D. When Yom Tov falls out on Shabbos we say in our shemone esray “mikadesh hashabbos Yisrael vihazmanim.”

Answer: Rav Shlomo Zalman Auerbach explains that it is not recognizable that you are correcting the mistake you made since that is just what you say on Shabbos Yom Tov but by the Omer it does look like he is correcting himself since one does not count twice in one day. (See Dirshu Mishna Berura there note 68.) [/exapnd]

Torah Riddles Test #31

  1. Question: Why in England and places similar to it can they rely on the leniency that in 3 days wheat seeds will take root before the counting of the Omer in regards to yoshon?

 Background:

 A. The Shulchan Aruch (Orach Chaim 489:10) says it is forbidden to eat from the new grain even nowadays…until the beginning of the night of the 18th of Nissan, and in Israel until the beginning of the night of the 17th of Nissan. (The Mishna Berura and Beur Halacha there explain at length how people nowadays are lenient in this halacha.)

 B. The Mishna Berura in note 44 says that which is forbidden from the new grain to eat is grain that took root after the 16th of Nissan which is when they used to bring the Omer offering. If the grains took root before the Omer, the Omer made them permissible to eat. This mitzvah only applies to the five types of grain, wheat, barley, spelt, rye, and oats.

C. There is an argument between the Sha”ch and Terumas Hadeshen whether it takes two weeks for these grains to take root or 3 days. (See Shach in Yoreh Deah 293:2 and Nekudas HaKesef there.)

D. The Responsa of the Minchas Yitzchok (Volume 6, chapter 43) says places like England can rely on the Terumas Hadeshen that it takes 3 days for the grain to take root, why?

Answer: It rains a lot in England so roots take root quicker.

Torah Riddles Test #30

Question: Why can’t you say the blessing over challah for others at any Shabbos meal if you aren’t eating challah yourself but you could say the blessing for vegetables at the Seder on Pesach for karpas even if you aren’t participating in it, for others?

    Background:

A. The Mishna Berura says in (167:92) that the reason why one can say a blessing for someone else even to do a mitzva even if he himself already fulfilled the mitzvah is because “kol Yisrael areivim ze la’ze” we are all responsible for each other to do mitzvos so if one didn’t do a mitzva it is as if you yourself didn’t do the mitzva yet. However when just eating to eat, though one is obligated to say a blessing in order to eat and one cannot get pleasure from the world without a blessing but one can always choose to not eat and not need a blessing so the one who is not eating but would say a blessing for you is not considered obligated to say the blessing.

 B. The Mishna Berura (273:19) says it’s not an obligation as a mitzva to eat challah at the 3 meals of Shabbos, rather if one wants to enjoy food on Shabbos he has an obligation to say a blessing on lechem mishna, two loaves of challah, but technically if he enjoys fasting he does not have to eat.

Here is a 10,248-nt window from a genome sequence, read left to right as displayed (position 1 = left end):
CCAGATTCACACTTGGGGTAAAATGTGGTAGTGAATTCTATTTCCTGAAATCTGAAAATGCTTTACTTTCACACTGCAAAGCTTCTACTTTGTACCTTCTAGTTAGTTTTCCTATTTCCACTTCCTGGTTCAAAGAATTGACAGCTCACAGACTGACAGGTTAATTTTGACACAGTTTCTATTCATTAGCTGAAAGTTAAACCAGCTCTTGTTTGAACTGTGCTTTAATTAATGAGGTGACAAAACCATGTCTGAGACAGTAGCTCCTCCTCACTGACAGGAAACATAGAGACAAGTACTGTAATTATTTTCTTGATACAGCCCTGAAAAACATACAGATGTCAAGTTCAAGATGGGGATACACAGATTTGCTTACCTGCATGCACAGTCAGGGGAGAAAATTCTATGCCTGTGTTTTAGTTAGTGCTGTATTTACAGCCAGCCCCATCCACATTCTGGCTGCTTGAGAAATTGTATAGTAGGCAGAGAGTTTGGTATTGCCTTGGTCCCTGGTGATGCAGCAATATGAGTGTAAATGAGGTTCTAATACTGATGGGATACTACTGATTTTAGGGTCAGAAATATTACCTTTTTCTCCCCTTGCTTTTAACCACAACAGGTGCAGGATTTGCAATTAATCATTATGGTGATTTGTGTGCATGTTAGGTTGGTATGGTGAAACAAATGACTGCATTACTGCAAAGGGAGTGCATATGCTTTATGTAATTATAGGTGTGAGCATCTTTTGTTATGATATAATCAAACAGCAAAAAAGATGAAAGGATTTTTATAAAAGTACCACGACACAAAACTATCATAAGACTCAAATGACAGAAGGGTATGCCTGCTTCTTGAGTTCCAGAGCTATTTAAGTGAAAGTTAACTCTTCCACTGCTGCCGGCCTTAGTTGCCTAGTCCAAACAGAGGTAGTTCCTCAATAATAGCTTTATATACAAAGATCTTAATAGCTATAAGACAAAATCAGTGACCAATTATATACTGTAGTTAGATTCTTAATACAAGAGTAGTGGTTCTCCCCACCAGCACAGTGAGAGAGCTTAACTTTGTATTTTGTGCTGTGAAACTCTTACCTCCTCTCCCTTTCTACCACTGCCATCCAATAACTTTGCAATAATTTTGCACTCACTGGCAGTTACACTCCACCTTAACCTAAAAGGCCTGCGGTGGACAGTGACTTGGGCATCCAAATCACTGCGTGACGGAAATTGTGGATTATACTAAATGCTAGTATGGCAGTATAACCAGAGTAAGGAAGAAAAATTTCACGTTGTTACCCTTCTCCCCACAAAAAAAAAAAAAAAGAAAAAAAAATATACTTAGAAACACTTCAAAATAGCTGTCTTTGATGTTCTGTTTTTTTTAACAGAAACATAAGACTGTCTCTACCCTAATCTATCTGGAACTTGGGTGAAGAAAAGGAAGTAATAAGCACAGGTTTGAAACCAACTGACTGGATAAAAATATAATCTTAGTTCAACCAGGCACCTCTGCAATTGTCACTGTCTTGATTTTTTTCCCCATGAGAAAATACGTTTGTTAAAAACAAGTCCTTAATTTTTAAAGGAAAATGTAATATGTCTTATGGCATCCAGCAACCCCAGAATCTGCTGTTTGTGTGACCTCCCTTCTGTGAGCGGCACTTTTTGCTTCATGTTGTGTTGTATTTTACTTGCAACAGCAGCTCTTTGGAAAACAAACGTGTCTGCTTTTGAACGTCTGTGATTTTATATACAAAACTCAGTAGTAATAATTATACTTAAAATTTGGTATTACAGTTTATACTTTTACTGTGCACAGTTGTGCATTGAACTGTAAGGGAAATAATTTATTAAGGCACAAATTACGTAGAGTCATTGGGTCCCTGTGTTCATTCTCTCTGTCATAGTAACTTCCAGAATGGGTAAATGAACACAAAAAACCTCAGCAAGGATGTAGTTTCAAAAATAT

C. Karpas is only eaten to make the children ask questions and is not an obligation to be eaten.

Answer: The Dirshu Mishna Berura (484:1:4:4) quoting Rav Shlomo Zalman Auerbach says karpas is different because its main purpose is for a mitzva, of telling over the story of the Exodus and not for any enjoyment but lechem Mishna which is mainly for one to eat on Shabbos is considered for the sake of enjoying one’s food.

Torah Riddles Test #29

  1. Question: What is the Chazon Ish’s psak about one who swears: “I will not eat matzo on the night of Pesach and the seven days of the holiday “?

Background:

A. The Shulchan Aruch (Orach Chaim siman 485) says that if one in general swears “I will not eat matzo” he is forbidden to eat matzo on the night of Pesach. If he swears “I will not eat matzo on the first night of Pesach” he gets lashes and must eat matzo on the night of Pesach.

B. The Mishna Berura there says that as a rule if one includes in his oath something that applies to a mitzva and also does not apply to a mitzva, the oath works and he can’t even do the mitzva like in this case if he swears in general to not eat matzo even if he says this on the night of Pesach, since it includes eating matzo in general which is not a mitzva and the night of Pesach which is a mitzva, he still cannot eat matzo even for the mitzva. But in the other case since he specified not eating on the night of Pesach then we can assume he was referring specifically to not wanting to fulfill the mitzva and an oath to not fulfill a mitzva or to transgress a mitzva does not work.

 C. The Be’ur Halacha says that if one swears “I will not eat matzo the whole week of Pesach” the oath works according to most poskim, even though Pesach is mentioned explicitly because the oath is inclusive of both matzo to be eaten for non-mitzva and mitzva purposes.